Ivow lx. M_ Perera was the best educated of the nine partners, andlie became the manager of the partnership. All the takings were paidto him. He made the disbursements for the expenses and made the
LORD DEN'XIX’G—Perera v. Martin Dias
distribution of profits to the owners of the buses. 'He kept books ofaccount for the purpose. Each month he called a meeting ot thepartners at which he put before them the profits and losses for tliomonth for their consideration.
The new licensing system was due to come into force on 1st January,1943 : and applications for licences had to be made to the Commissionerfor Motor Transport before 24 th December, 1942. Unfortunately,Mr. K. M. Perera, the defendant, “ did not bother to find out when theexclusive route licence system would be enforced ”. The i*esult was thathe did not lodge the applications for licences for the K. A. B. Companyuntil a week late, the 31st December, 1942. He was told that theywere out. of time, and that licences had already been issued to anothercompany, the Sri Banka Bus Company. He therefore withdrew theapplications and endorsed them “Application withdrawn, and the time-table, fare-table, plan of route taken for re-submission through Sri BankaBus Co.
The result was, of course, that if these bus owners were to continueto run their buses on this route, they had to come to some arrangementwith the licence-holders, the Sri Banka Bus Company Bimited. Theydid so. Each bus owner sold his bus, or buses, to the Sri Banka BusCo. Btd. and received shares in that company in lieu of cash : and,pending a settlement, the buses were run on the route, the drivers pa3'ingtheir takings to the Sri Banka Bus Co. Btd. and receiving wages. TheSri Banka Bus Co. treated it as one of their branches called “ Branch ‘ G ’ ”and the partnership ceased to carry on business.
On the 12th March, 1943, the directors of the Sri Banka Bus Co.had a meeting with the nine persons who had previously owned thesebuses and acre now shareholders of the Sri Banka Bus Co. (TheirEordships find it convenient to call them “ the nine ”.) A discussionwas held as to the future terms of working branch “ G ”. The SriBanka Bus Co. wanted to appoint a manager of the branch. The managerwould be expected to pay ten per cent, of the gross takings to the SriBanka Bus Co. and also one rupee per bus per day to the Sri BankaBus Co. The balance of ninety per cent, was to be used to pay thedrivers and employees, to bus- new buses, to repair vehicles, to supplypetrol, and so forth. Any profit or loss was to goto the benefit or debit ofthe branch manager. The Sri Banka Co. had wanted Mr. IC. M. Pererato become manager on these terms, but he had refused. He was afraidthat he might, not be able to bear the expenses involved. The Sri BankaBus Co. directors then asked that one of the previous owners shouldbecome manager of all the buses on the route : but each of them wantedto run his own bus individually. The Sri Banka Bus Co. directorsmade it clear that, if no one of the nine would .take charge of thebranch, they would have to appoint an outsider who would be in a positionto dismiss them. The nine of them then went outside and had a discussion.After about half-an-hour they returned and told the directors that thedefendant Mr. KL. 31. Perera was willing to accept the post as manager ofthe “ G ” branch on the original terms offered by the Sri Banka Bus Co.to them. A few days later, on the 10th March, 1943, the company sentto 3£r. K. M. Perera a letter appointing him manager and setting out the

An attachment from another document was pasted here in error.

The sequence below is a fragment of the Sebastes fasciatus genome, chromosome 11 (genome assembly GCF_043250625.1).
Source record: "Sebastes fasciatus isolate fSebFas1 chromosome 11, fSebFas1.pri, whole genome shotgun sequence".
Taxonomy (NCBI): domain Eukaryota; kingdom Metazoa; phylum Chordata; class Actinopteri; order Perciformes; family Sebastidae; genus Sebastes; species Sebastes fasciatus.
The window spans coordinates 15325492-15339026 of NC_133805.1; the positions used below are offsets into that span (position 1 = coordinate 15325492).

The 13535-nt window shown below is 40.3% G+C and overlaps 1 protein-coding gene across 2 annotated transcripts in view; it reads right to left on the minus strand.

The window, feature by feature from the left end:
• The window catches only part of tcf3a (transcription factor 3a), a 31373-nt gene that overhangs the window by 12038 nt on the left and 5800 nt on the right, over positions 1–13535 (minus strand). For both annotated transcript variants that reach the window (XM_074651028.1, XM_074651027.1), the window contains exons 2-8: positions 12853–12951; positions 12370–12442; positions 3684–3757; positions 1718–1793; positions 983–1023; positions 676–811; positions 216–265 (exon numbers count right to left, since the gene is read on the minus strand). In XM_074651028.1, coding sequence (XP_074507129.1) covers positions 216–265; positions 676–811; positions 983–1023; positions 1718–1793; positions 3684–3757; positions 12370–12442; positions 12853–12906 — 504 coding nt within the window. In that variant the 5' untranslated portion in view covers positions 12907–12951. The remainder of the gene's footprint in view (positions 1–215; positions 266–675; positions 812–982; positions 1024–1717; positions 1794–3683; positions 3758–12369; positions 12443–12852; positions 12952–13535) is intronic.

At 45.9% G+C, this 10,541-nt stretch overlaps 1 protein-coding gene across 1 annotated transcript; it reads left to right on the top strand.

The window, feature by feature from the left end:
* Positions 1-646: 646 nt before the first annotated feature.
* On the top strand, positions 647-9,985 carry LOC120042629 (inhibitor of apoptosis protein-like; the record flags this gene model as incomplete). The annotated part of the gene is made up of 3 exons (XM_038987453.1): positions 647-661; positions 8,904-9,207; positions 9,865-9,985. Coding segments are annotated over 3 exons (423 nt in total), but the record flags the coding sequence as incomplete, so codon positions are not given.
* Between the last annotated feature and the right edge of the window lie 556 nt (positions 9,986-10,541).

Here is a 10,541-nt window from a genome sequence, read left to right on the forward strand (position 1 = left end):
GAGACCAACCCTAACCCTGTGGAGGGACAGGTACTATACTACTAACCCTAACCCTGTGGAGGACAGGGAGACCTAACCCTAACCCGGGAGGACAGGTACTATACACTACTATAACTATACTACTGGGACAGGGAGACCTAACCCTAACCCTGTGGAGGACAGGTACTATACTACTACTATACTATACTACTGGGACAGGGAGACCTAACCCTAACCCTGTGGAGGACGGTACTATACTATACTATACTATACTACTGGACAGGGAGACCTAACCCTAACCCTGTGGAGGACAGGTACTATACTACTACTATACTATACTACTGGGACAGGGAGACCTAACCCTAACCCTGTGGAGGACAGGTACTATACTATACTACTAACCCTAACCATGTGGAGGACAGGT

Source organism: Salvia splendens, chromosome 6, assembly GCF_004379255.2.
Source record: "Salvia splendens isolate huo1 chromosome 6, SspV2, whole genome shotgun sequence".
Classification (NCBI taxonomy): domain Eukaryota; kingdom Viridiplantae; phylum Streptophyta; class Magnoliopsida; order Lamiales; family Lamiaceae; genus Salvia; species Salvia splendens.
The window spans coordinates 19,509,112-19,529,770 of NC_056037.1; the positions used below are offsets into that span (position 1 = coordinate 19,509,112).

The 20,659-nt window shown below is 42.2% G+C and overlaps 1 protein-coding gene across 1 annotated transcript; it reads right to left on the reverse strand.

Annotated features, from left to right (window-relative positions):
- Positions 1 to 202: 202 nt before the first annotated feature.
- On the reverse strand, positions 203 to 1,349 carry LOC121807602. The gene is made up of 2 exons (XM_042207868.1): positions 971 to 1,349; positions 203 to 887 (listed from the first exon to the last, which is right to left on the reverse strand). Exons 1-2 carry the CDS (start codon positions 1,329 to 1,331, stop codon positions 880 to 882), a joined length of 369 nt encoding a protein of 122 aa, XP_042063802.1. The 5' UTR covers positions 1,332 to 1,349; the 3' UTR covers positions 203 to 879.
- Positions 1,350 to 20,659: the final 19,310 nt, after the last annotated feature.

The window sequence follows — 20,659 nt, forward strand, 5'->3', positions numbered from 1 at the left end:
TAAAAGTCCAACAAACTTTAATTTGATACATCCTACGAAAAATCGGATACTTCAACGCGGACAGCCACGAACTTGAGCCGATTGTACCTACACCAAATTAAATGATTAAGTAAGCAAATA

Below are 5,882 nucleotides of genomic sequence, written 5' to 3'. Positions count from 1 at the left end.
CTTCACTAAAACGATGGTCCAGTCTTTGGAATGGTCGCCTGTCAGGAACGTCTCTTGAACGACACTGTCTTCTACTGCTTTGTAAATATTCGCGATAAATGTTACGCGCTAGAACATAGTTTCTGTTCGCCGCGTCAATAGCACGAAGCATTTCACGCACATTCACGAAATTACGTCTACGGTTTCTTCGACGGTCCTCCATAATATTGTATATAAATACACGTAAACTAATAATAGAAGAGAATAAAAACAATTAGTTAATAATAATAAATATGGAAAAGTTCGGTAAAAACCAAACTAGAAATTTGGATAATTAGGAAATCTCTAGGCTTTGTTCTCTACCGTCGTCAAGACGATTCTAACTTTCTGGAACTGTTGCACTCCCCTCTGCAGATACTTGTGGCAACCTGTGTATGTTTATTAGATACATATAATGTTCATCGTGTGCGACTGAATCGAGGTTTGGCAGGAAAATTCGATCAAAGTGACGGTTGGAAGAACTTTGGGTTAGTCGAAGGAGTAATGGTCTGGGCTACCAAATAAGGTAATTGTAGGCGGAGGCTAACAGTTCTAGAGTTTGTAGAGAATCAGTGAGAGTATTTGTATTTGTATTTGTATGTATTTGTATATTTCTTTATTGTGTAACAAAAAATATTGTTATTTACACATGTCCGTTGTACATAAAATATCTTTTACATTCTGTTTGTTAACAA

LORD DENIZING—Perera v. blarlin £>ia&
terms, including the stipulation “ You are to maintain, repair and replace”the buses, and finishing with the clause : “ The Company will pay 90%of the collections from omnibuses under 3rour charge for your expensesand your allowance as manager ”,
The question in the case is whether Mr: K. M. Perera was entitled totake the profit from that 90% for his own benefit or whether he was todivide it between the nine.
A fortnight after the meeting LIr. K. M. Perera sent out a letter tothe nine giving notice of a meeting of “ our ” branch. It was heldon 8th April, 1913. There was a dispute at the trial as to what tookplace at that meeting. The plaintiff Martin Dias and another oneof the nine, Pabilis Appuhamy said that at that meeting it was agreedthat out of the 90% Mr. Iv. M. Perera should pay the expenses, andtake a remuneration of 100 rupees a month to himself, and that theprofits should be divided among the nine according to the value of theshares allotted to them (which had been based on the value of theirbuses). Mr. K. INI. Perera denied there was any agreement to share theprofits. He said that on that day he increased the salary of driversand conductors ; but they wanted more : and he told them that if theyincreased their daily collections and brought in more money, then, ifhe found a reasonable profit, he would give them 10% to 15% of thegross amount on what each man brought in daily in respect of his bus.
The difference thus disclosed was the principal issue in the case. Itmay be stated thus : Did the defendant, K. M. Perera, agree to sharejirofits with the nine (and thus impliedly they would share losses) ?Or did he only intimate that he would give them a bonus on takings(without being under any legal liability to do so) ? In deciding this issue,it becomes very material to consider the subsequent letters which passedbetween Mr. K. M. Perera and the others.